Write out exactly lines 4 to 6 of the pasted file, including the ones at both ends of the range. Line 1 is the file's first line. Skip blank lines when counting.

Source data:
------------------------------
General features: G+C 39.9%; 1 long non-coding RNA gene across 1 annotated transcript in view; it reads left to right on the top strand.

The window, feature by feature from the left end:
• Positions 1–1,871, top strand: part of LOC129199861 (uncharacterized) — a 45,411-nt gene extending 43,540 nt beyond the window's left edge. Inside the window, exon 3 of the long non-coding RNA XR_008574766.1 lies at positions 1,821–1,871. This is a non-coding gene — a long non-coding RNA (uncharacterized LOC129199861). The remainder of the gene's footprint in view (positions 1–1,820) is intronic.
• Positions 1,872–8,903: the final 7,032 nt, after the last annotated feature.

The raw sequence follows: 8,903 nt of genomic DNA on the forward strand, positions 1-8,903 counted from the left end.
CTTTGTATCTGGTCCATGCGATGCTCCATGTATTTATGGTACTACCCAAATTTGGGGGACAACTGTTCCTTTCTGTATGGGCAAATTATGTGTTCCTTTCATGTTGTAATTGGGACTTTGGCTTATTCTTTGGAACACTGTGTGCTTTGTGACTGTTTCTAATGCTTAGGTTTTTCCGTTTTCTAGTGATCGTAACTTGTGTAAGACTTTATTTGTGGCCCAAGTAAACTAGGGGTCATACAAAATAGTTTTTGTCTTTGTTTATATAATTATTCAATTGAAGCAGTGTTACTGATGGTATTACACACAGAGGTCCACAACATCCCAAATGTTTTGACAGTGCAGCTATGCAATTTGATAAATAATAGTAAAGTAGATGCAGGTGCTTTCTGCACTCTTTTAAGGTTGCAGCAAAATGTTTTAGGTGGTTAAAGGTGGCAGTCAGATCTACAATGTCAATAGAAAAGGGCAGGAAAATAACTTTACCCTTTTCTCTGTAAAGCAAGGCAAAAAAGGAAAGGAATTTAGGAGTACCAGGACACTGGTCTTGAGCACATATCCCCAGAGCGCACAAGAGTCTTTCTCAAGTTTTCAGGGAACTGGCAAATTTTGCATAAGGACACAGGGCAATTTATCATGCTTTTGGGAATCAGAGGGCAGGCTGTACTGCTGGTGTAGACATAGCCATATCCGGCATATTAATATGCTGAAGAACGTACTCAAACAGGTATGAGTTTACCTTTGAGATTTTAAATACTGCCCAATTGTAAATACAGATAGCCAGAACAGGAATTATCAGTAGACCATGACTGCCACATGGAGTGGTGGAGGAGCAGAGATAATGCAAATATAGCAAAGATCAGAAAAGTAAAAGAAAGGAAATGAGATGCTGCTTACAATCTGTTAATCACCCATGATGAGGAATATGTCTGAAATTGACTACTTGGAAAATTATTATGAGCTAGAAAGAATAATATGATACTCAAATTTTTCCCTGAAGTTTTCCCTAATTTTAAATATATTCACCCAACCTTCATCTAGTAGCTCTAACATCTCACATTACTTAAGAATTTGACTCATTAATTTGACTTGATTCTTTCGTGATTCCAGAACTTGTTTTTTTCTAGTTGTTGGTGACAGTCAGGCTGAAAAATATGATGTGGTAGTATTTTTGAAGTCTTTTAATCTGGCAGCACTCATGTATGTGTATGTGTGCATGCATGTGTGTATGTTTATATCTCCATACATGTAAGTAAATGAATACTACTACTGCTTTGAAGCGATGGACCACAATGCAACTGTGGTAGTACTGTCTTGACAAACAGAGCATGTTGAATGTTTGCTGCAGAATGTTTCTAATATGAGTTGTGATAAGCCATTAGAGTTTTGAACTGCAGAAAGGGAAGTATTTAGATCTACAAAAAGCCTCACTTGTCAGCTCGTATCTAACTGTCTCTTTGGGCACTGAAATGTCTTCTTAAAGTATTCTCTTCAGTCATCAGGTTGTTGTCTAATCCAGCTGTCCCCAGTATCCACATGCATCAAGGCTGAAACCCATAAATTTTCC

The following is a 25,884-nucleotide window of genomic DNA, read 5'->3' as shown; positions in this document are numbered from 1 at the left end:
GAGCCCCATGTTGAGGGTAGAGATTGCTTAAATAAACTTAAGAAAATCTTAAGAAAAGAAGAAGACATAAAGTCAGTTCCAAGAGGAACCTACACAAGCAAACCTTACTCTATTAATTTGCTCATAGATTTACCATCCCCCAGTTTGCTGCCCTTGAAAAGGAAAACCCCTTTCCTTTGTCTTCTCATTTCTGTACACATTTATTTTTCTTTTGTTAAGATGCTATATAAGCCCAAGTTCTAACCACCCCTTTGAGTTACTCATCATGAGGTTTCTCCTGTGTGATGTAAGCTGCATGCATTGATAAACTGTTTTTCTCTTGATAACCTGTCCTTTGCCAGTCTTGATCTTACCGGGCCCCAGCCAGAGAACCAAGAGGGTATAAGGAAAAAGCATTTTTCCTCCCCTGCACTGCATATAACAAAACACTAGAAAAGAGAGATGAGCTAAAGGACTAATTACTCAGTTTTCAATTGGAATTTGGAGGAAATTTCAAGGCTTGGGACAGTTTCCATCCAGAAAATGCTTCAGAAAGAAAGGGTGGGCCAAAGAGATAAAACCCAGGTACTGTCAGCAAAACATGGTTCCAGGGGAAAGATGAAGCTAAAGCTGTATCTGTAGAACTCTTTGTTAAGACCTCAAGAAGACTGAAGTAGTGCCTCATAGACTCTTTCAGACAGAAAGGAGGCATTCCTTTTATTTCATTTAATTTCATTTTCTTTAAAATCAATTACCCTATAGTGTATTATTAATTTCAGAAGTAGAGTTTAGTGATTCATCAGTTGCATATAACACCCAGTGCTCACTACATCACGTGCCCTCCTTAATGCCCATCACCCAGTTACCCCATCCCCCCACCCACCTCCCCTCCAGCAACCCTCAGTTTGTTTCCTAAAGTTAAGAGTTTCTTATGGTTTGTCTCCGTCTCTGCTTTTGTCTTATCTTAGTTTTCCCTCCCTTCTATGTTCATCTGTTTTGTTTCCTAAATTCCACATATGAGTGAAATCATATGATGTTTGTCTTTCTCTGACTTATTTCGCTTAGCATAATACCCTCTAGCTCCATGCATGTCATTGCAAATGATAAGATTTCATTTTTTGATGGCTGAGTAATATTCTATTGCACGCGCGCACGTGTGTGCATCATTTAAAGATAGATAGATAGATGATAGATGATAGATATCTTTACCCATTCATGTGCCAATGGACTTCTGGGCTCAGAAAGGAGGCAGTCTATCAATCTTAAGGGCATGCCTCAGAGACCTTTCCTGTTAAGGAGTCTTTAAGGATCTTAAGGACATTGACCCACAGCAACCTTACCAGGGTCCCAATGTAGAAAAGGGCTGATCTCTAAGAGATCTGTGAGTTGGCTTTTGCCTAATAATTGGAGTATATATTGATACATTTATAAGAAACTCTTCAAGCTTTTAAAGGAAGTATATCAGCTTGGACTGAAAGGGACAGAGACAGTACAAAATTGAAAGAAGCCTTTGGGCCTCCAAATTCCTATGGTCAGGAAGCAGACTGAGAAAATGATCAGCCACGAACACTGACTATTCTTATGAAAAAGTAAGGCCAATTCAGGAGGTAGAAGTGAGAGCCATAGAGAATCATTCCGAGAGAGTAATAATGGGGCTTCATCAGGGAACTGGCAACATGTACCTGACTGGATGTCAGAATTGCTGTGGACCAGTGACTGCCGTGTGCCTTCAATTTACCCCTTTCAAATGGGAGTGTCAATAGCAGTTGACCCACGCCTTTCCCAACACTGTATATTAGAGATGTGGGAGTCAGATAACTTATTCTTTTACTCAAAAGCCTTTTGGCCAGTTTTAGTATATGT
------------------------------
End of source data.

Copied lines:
• Positions 1,872–8,903: the final 7,032 nt, after the last annotated feature.

The raw sequence follows: 8,903 nt of genomic DNA on the forward strand, positions 1-8,903 counted from the left end.
CTTTGTATCTGGTCCATGCGATGCTCCATGTATTTATGGTACTACCCAAATTTGGGGGACAACTGTTCCTTTCTGTATGGGCAAATTATGTGTTCCTTTCATGTTGTAATTGGGACTTTGGCTTATTCTTTGGAACACTGTGTGCTTTGTGACTGTTTCTAATGCTTAGGTTTTTCCGTTTTCTAGTGATCGTAACTTGTGTAAGACTTTATTTGTGGCCCAAGTAAACTAGGGGTCATACAAAATAGTTTTTGTCTTTGTTTATATAATTATTCAATTGAAGCAGTGTTACTGATGGTATTACACACAGAGGTCCACAACATCCCAAATGTTTTGACAGTGCAGCTATGCAATTTGATAAATAATAGTAAAGTAGATGCAGGTGCTTTCTGCACTCTTTTAAGGTTGCAGCAAAATGTTTTAGGTGGTTAAAGGTGGCAGTCAGATCTACAATGTCAATAGAAAAGGGCAGGAAAATAACTTTACCCTTTTCTCTGTAAAGCAAGGCAAAAAAGGAAAGGAATTTAGGAGTACCAGGACACTGGTCTTGAGCACATATCCCCAGAGCGCACAAGAGTCTTTCTCAAGTTTTCAGGGAACTGGCAAATTTTGCATAAGGACACAGGGCAATTTATCATGCTTTTGGGAATCAGAGGGCAGGCTGTACTGCTGGTGTAGACATAGCCATATCCGGCATATTAATATGCTGAAGAACGTACTCAAACAGGTATGAGTTTACCTTTGAGATTTTAAATACTGCCCAATTGTAAATACAGATAGCCAGAACAGGAATTATCAGTAGACCATGACTGCCACATGGAGTGGTGGAGGAGCAGAGATAATGCAAATATAGCAAAGATCAGAAAAGTAAAAGAAAGGAAATGAGATGCTGCTTACAATCTGTTAATCACCCATGATGAGGAATATGTCTGAAATTGACTACTTGGAAAATTATTATGAGCTAGAAAGAATAATATGATACTCAAATTTTTCCCTGAAGTTTTCCCTAATTTTAAATATATTCACCCAACCTTCATCTAGTAGCTCTAACATCTCACATTACTTAAGAATTTGACTCATTAATTTGACTTGATTCTTTCGTGATTCCAGAACTTGTTTTTTTCTAGTTGTTGGTGACAGTCAGGCTGAAAAATATGATGTGGTAGTATTTTTGAAGTCTTTTAATCTGGCAGCACTCATGTATGTGTATGTGTGCATGCATGTGTGTATGTTTATATCTCCATACATGTAAGTAAATGAATACTACTACTGCTTTGAAGCGATGGACCACAATGCAACTGTGGTAGTACTGTCTTGACAAACAGAGCATGTTGAATGTTTGCTGCAGAATGTTTCTAATATGAGTTGTGATAAGCCATTAGAGTTTTGAACTGCAGAAAGGGAAGTATTTAGATCTACAAAAAGCCTCACTTGTCAGCTCGTATCTAACTGTCTCTTTGGGCACTGAAATGTCTTCTTAAAGTATTCTCTTCAGTCATCAGGTTGTTGTCTAATCCAGCTGTCCCCAGTATCCACATGCATCAAGGCTGAAACCCATAAATTTTCC